Leonard Slatkin talks about his new book, his years with the SLSO and more
Leonard Slatkin spent 27 years with the St. Louis Symphony Orchestra, 17 of them as music director. When he left that post in 1996 the SLSO gave him the title Conductor Laureate. Since leaving St. Louis in 1996, he has been music director of the National Symphony Orchestra, the Orchestre National de Lyon and the Detroit Symphony Orchestra, a post he will give up at the end of the current season.
Slatkin returned to St. Louis to conduct the SLSO in concerts October 6 and 7. The program included Christopher Rouse’s Bump, Chopin’s Piano Concerto No. 1 featuring Garrick Ohlsson as soloist and Rachmaninoff’s Symphony No. 2, a work with which Slatkin and the SLSO share a long history. This weekend’s concerts will be his fifteenth Rachmaninoff Second with the orchestra. Ironically, it was on the first subscription series concert he conducted in March of 1970.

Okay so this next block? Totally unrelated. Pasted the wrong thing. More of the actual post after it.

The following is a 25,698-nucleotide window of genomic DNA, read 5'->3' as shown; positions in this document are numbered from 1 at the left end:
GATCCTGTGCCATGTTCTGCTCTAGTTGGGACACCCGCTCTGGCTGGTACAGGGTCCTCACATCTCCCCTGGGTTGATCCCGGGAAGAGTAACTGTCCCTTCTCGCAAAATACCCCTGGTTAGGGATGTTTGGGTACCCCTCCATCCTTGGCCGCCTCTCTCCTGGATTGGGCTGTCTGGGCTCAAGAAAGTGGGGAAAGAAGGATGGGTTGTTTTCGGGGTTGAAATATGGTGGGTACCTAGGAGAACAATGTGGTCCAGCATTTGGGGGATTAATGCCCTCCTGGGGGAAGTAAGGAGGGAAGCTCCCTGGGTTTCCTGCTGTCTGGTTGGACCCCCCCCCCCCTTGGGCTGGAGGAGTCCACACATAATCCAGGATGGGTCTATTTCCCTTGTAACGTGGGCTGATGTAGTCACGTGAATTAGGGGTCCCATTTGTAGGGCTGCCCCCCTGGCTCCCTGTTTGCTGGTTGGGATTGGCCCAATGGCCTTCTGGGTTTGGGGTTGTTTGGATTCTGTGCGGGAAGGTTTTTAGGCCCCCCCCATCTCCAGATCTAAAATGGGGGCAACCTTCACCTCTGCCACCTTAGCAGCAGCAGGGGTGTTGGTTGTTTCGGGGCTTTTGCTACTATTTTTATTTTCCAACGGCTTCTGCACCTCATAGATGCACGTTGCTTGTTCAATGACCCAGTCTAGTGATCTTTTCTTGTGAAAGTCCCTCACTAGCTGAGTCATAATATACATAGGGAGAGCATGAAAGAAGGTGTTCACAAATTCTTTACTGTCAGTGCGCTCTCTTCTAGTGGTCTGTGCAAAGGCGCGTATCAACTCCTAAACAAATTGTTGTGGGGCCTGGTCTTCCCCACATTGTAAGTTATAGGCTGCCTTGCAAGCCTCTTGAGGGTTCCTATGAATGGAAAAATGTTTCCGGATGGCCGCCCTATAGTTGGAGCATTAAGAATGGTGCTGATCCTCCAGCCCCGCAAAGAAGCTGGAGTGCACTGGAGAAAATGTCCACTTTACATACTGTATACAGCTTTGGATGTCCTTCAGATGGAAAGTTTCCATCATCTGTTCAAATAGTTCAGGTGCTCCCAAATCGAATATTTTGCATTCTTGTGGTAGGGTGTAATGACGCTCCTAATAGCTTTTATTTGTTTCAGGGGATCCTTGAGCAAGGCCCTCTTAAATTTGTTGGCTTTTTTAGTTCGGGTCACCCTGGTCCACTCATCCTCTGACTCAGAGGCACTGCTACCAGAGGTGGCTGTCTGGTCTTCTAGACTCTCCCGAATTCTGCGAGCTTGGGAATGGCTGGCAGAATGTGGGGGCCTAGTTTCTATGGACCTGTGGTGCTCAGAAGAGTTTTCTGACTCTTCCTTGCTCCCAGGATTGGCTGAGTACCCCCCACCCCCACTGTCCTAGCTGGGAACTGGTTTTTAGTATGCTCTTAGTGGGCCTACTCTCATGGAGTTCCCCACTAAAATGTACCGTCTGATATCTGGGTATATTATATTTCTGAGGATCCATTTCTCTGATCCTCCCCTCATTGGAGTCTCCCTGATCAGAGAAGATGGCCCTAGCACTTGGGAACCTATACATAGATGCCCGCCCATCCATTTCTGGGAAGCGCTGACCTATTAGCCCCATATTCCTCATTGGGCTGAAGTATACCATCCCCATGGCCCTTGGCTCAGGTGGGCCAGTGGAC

Following a rehearsal on October 5, Slatkin sat down with Adam Crane, the SLSO’s Senior Vice President of External Affairs & Strategic initiatives. After talking about Slatkin’s connection with pianist Garrick Ohlsson, the Chopin Piano Concerto No. 1 and the Rachmaninoff Symphony No. 2, the conversation turned to his recently published book “Leading Tones: Reflections on Music, Musicians, and the Music Industry,” his reflections on his time with the SLSO and the special talk he gave the musicians at his first rehearsal this week.